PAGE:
The Medicaid managed care effort is more than a decade old. CMS and state Medicaid departments have long claimed that because fee-for-service medicine suffers from poor coordination and pays for volume not value, it causes unnecessarily high expenditures. Because Medicaid managed care supposedly controls payments and rewards coordinated systems, CMS has paid states millions of dollars to expand Medicaid managed care, and the states have happily extolled its supposed benefits.
In September, The Robert Wood Johnson Foundation published a synthesis report, finding that Medicaid managed care has not resulted in significant cost savings on the national level. The states that saved money were those that had relatively high Medicaid reimbursement rates in their fee-for-service programs. They saved money because they cut their reimbursement rates, not because managed care reduces the cost of providing medical care.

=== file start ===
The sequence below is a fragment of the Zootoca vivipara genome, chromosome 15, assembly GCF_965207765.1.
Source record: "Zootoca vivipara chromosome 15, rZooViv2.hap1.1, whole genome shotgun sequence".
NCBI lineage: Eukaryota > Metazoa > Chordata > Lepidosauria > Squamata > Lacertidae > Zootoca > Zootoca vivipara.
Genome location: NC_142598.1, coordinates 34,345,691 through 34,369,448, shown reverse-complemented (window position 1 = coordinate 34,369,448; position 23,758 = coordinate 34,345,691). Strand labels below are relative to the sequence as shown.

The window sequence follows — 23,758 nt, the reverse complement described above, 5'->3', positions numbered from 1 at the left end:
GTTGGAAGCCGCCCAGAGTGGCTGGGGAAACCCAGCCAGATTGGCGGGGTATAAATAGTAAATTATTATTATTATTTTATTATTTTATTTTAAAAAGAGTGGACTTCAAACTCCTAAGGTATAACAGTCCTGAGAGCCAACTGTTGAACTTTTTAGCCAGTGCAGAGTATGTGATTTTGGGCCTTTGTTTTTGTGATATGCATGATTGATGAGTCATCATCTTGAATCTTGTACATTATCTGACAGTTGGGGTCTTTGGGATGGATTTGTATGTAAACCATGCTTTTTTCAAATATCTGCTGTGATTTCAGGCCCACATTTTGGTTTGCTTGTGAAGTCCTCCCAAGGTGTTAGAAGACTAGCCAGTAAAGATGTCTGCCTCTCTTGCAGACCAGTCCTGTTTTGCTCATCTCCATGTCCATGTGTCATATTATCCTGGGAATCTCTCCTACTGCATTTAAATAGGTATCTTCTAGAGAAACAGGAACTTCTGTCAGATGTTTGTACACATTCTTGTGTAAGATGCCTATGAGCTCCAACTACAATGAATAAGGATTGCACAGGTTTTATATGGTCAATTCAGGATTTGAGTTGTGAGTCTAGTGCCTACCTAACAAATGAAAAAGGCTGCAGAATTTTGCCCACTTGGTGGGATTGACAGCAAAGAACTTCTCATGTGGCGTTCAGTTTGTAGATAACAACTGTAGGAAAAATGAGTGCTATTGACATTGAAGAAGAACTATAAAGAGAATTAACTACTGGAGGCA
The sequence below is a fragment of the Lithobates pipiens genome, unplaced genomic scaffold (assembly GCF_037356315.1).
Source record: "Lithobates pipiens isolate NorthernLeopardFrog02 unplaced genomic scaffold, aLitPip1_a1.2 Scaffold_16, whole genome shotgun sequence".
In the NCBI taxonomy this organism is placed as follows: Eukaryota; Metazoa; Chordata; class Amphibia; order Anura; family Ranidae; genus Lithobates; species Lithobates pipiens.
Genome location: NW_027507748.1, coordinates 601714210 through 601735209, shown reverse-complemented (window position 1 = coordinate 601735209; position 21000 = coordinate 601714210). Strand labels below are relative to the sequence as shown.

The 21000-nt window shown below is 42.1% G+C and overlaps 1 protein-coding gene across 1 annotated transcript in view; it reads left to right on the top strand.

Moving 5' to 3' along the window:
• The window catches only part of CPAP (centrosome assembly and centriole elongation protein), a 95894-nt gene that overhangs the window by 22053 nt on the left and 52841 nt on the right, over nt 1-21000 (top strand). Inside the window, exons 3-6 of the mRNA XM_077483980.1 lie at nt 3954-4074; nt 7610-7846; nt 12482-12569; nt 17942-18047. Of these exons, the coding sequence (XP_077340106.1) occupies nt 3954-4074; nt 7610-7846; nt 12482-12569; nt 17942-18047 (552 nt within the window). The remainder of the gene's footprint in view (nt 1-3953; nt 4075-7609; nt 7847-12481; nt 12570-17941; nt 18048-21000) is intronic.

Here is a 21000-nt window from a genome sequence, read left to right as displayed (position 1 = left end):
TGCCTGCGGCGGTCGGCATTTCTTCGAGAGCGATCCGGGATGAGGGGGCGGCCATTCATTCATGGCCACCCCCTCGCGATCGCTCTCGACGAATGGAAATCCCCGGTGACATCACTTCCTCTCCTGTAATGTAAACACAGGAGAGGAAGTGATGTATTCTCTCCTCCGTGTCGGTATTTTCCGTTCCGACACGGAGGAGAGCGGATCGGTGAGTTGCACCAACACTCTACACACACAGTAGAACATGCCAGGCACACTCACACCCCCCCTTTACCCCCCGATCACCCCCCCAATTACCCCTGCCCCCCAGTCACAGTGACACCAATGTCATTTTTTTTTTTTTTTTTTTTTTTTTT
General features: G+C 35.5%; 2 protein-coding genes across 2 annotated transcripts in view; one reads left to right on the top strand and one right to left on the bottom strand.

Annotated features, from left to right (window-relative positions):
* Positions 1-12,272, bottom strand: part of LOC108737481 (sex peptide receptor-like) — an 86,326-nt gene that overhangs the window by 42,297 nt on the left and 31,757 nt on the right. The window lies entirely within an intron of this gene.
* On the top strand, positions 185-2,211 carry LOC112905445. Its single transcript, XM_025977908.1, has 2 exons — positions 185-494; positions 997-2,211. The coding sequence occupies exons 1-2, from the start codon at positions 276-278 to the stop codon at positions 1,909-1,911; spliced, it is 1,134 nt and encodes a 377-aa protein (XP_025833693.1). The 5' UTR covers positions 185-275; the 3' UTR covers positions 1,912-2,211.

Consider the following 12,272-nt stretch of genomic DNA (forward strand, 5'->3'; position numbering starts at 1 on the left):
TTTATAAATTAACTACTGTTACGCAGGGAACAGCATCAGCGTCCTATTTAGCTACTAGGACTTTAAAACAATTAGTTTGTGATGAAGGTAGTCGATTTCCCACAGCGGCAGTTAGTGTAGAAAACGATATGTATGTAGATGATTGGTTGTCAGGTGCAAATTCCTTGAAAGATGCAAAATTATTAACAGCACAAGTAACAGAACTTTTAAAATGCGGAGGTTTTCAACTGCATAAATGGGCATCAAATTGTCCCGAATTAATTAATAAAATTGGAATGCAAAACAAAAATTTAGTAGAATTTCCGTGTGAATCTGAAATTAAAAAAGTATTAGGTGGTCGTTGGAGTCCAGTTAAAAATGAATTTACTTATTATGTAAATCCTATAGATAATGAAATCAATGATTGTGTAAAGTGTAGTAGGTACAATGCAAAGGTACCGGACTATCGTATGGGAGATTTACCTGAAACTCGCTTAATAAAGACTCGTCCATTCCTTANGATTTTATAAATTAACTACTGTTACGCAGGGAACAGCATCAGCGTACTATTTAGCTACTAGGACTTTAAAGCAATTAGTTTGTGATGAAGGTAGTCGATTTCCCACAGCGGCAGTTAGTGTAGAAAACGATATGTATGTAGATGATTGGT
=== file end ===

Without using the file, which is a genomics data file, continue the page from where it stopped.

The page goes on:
The synthesis report concludes that Medicaid managed care did not improve access to care and in some cases, access was worse. Also, managed care enrollees are no more likely to deliver a healthy baby than their fee-for-service counterparts.
Unlike managed care, Cash & Counseling programs have been shown to lower Medicaid expenditures and to increase quality. They give Medicaid patients a budget that they can use to purchase their own care. One wonders why CMS and the states are not more interested in them.